Churches for Middle East Peace (CMEP), the UUA's strategic partner on Israel/Palestine issues, is a coalition of 24 national Church denominations (including the UUA) and organizations that helps church organizations, leaders and individuals effectively advocate for justice and peace for all peoples in the Middle East.  by Warren Clark, Executive Director of CMEP The United States, Israel, and Palestinians are preparing for a full-scale diplomatic crisis this month at the United Nations over UN recognition of a Palestinian state.  Why is this issue suddenly so important?  What are the dangers and opportunities that arise? Over the summer U.S. and Israeli diplomats worked feverishly to head off Palestinian plans to seek recognition of a Palestinian state at the United Nations. Their efforts were unsuccessful. Palestinian leadership has explicitly stated that they will take their cause to the world body. Their bid might come as an application for full UN membership – a step that would require UN Security Council approval, or it might come in the form of a request for upgraded status at the UN – a change from the PLO’s current status as a non-state entity observer to recognition of Palestine as a non-member state observer, like the Vatican. Such a move would recognize that Palestine is in some sense a “state,” even if not a UN member. The official U.S. view is that international recognition of a Palestinian state and UN membership can only follow a negotiated agreement between Israelis and Palestinians. The question now is the effect any such UN recognition will have on the relative political power of each side in negotiations for a peace agreement. One concern raised by both U.S. and Israeli analysts  is that UN recognition of a Palestinian “state” could be interpreted to mean that a UN member state – Israel – is occupying another state – Palestine—and could open up the possibility of various UN sanctions directed against Israel.  It could also potentially give a Palestinian state the legal standing to bring cases before UN bodies such as the International Court of Justice and the International Criminal Court. For years, Israel has dominated negotiations between the two parties.  It enjoys overwhelming military power, an advanced economy, and strong U.S. and international political backing. This asymmetry in power at the negotiating table has made reaching an agreement even harder.  Negotiations since the Oslo Accords in 1993 have failed to reach terms acceptable to the politically weaker Palestinians. Failures in the peace process led to violent uprisings and terrorism, reciprocal acts of violence, and strong Israeli security measures against Palestinians. Palestinian power at the negotiating table has also suffered from a lack of effective internal governance and continuing political division. While the new Palestinian leadership rejected violence and embraced U.S. and Israeli demands for security and economic cooperation, many Palestinians now feel they are worse off today than they were twenty years ago. The continuing policies of occupation and growing Israeli settlements negatively impact Palestinian lives, while the significant security improvements and decline in violence have left many in Israel with little motivation to change the status quo through the creation a viable Palestinian state. The picture for Israel has changed in recent years.  Israeli military interventions in Lebanon and Gaza, the deadly confrontation with the Turkish flotilla last May, and the continuing blockade of Gaza were strongly criticized by some European states for their disproportionate use of force and  impact upon civilian populations.   During the 2008-2009 Israeli military incursion into Gaza, the ratio of persons killed on each side was 100 to 1 (1,400 Palestinians to 14 Israelis). During its first two years in the White House, the Obama Administration’s strenuous but unsuccessful efforts to get Israel to suspend construction in the Palestinian territories in order restart direct negotiations focused attention on the contradiction between Israel’s continued settlement expansion and its agreed policy goal of creating a Palestinian state. This year, European and other leaders, including former U.S. Secretary of Defense Robert Gates, expressed increasing impatience with Israel’s lack of proposals on final status issues and continued building in West Bank settlements. In addition, Israel is experiencing increased tensions with its regional neighbors. The Arab Spring led to a government in Egypt less accommodating toward Israel, and the 2010 flotilla incident and aftermath has severely damaged Israel’s relations with Turkey.  In this new context, Israel feels more isolated internationally and fears of a world-wide campaign to “de-legitimize” Israel have gained traction with the public. The New York Times, among others, has raised questions as to whether Israeli Prime Minister Benjamin Netanyahu is sincere about wanting an agreement to create a Palestinian state. As the leader of Likud, his party’s political platform still opposes a two-state solution. He says he is ready to negotiate without preconditions with Palestinians at any time, but he has not endorsed the proposals made in 2008 to Palestinians by his predecessor Ehud Olmert nor responded to the detailed Palestinian positions on final status issues – borders, security, refugees, and Jerusalem. Meanwhile settlement construction has continued. Since coming to power in March 2009, Netanyahu also has offered a series of reasons for delaying negotiations including the threat from Iran, Palestinian incitement to violence, and the reconciliation agreement between Fatah and Hamas signed in May.  The Prime Minister now has  called on Palestinians to recognize Israel as a Jewish State. The PLO formally recognized Israel and its right to exist over 20 years ago. This new demand raises far-reaching questions that will need to  be addressed in the context of the right of return for Palestinian refugees and the civil and human rights of the 20% of Israel’s population that is not Jewish. Palestinians are expected to soon outnumber Jews in the combined area of Israel, the West Bank, East Jerusalem, and Gaza. In light of this demographic reality, only the creation of a Palestinian state can assure preservation of a democratic Jewish-majority state. On the Palestinian side, the government of President Mahmoud Abbas has staked its political life on a policy of cooperation with Israel and the United States as the means of reaching its goal of an agreement to end the occupation and create a Palestinian state. The improved security  conditions in the West Bank, stemming from close security cooperation between Palestinian and Israeli security forces, have led to easing of Israeli restrictions and increased economic activity in the West Bank.   Since 2009 the Palestinian Authority (PA) under Prime Minister Fayyad has made strides with U.S. and other foreign assistance to improve governance with the aim of preparing for the creation a viable Palestinian state. This year, the new forces of public opinion expressed in the Arab Spring led Palestinians to a reconciliation agreement between the dominant secular Fatah political faction that controls the Palestinian Authority in the West Bank and the dissident Islamic Hamas faction that controls Gaza.  While the reconciliation between the bitter opponents is superficial at best and its implementation has been put on hold, both factions support a Palestinian request for UN recognition. One reason that the Palestinian application for recognition at the UN is taking place now is the iron law of Middle East politics: when there is no progress toward an agreement, something else – however untoward – will happen.  In the past, the Palestinian Authority was responsive to urgent U.S. requests not pursue international actions that were strongly opposed by Israel.  Early last year the PA ageed to a U.S. request to withdraw a resolution on the Goldstone Report in the UN Human Rights Commission that questioned Israel’s human rights record during the Gaza war. Palestinian leaders hoped that political cooperation with the United States --in the face of strong domestic Palestinian political opposition – could still  lead to progress toward agreement. That is no longer the case.  After witnessing the lack of results from U.S.  efforts to achieve suspension of settlement construction, the U.S. veto in February of a Security Council resolution declaring that Israeli settlements are “illegal,” and Prime Minister Netanyahu’s negative reaction to President Obama’s speech in May calling for negotiations based in the 1967 lines with adjustments, the current Palestinian leadership  seems to see provoking a confrontation at the UN as the only way to remain in power and maintain hope of progress toward an agreement. The end of that hope could mean the political end of the moderate Palestinian leadership now running the PA -- and a vindication of extremists such as Hamas that does not recognize Israel's right to exist and holds that only confrontation and violence will achieve Palestinian self-determination. The Palestinian efforts at the UN carry severe risks as well. Secretary Clinton has given Palestinians dire warnings of what will happen if they go ahead in seeking recognition at the UN.  U.S. envoys have issued ultimatums but offered no alternatives, according to Palestinians.  Powerful members of the U.S. Congress are threatening to cut off millions of dollars in U.S. economic assistance and security training to the PA and even to cut off U.S. support of the UN if Palestinians are successful.   U.S. officials have made clear their intention to veto any Palestinian membership application in the UN Security Council.  Israeli officials fear that there could be widespread Palestinian violence in the West Bank in the wake of a U.S. veto. Settlers in the West Bank reportedly are arming for confrontations. Some Israeli officials have threatened to abrogate existing agreements with the PA if it goes ahead in the UN, including cutting off payment to the PA for Palestinian customs that Israel collects, and effectively bankrupting the PA government. The worst case scenario therefore is that this crisis could led to an outbreak of violence, collapse of the Palestinian government and the end of the current moderate Palestinian political leadership. Such dramatic changes would mean the end of the two-state solution and indefinite Israeli occupation of Palestinian lands, resulting in the end of the Zionist dream of a democratic Jewish-majority state.  Palestinians also could be left with a balkanized Palestinian “state” without defined borders, without sovereignty in the Jordan Valley, and without East Jerusalem as their capital. On the other hand, the situation is not necessarily hopeless.   The potential dire consequences of a crisis at the UN might still spark reevaluation of the need to move toward the two-state solution. It hopefully will become clear that the benefits of moving toward an agreement for the creation of a Palestinian state far outweigh the costs of holding on to the status quo. Palestinian business leader Zahi Khoury recently pointed out that the West Bank represents a captive market of about $4 billion annually for Israel.  It clearly is not in U.S. or Israel’s interests to bankrupt the PA, nor would Israel wish to have a failed state on its border that it might have to help administer.  There will be opportunities for diplomatic delays beyond September, and there may well be more diplomatic bargaining over the recognition issue at the UN this fall and beyond.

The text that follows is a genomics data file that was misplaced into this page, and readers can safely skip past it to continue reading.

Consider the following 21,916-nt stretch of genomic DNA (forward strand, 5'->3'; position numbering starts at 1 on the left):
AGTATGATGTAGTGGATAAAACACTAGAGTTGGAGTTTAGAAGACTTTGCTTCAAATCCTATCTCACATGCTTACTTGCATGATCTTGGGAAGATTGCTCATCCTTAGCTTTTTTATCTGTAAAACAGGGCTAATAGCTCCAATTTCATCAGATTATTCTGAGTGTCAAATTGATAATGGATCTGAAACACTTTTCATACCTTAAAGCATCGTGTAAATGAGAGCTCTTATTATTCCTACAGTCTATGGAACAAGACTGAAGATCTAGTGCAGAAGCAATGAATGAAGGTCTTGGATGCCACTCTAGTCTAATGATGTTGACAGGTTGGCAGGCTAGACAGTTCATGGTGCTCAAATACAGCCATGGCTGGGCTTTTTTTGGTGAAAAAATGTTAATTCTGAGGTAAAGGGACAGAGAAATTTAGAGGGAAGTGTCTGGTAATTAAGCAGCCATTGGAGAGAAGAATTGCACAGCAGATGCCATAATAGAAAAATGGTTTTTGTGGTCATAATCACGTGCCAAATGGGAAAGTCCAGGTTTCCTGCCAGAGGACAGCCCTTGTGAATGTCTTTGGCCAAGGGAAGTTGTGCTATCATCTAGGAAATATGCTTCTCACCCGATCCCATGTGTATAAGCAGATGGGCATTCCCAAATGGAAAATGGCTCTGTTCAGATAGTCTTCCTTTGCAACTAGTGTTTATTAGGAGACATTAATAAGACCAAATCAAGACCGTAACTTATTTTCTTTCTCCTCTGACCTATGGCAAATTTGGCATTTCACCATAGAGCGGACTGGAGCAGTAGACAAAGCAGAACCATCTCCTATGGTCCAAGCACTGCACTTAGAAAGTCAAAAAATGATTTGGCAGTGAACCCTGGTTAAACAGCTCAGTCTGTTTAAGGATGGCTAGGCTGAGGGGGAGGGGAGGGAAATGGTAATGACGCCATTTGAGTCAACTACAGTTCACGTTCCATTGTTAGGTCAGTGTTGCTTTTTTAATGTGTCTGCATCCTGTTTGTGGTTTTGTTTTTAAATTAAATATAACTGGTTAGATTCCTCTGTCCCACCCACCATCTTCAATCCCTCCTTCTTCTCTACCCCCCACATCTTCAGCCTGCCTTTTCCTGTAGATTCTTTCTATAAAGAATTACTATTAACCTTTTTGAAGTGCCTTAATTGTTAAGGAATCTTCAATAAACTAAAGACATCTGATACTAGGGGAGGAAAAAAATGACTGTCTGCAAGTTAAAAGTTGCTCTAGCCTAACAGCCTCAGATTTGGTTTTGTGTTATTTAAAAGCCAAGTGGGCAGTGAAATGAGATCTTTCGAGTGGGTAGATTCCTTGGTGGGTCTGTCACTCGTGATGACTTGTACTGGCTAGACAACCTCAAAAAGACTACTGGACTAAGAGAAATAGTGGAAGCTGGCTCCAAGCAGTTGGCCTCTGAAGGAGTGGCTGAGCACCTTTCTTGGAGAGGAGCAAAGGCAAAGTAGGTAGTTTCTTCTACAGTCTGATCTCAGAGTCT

What You Can Do: Public opinion matters greatly in shaping official U.S. responses to this crisis.  Let your voice be heard. You can:
  • Urge your elected representatives to support balanced efforts to bring about a sustainable agreement for peace and to do no harm to U.S. and Israeli interests and hope for peace by cutting off US assistance to the Palestinian Authority.  Let your representative know you support continued U.S. aid to the Palestinians. Click here to take action now!
  • Spread the word in your church and your community about CMEP and the need for the U.S. to help bring Israel and the Palestinians together to end this conflict.   For more information in community organizing, see:  www.cmep.org
  • Follow us on Facebook. Invite your friends to "like" CMEP's fan page. Click here to visit us on Facebook.
  • Support Churches for Middle East Peace.   Help us to educate and mobilize public opinion in the U.S.  through the Churches by giving your support to CMEP.    Click here to donate now.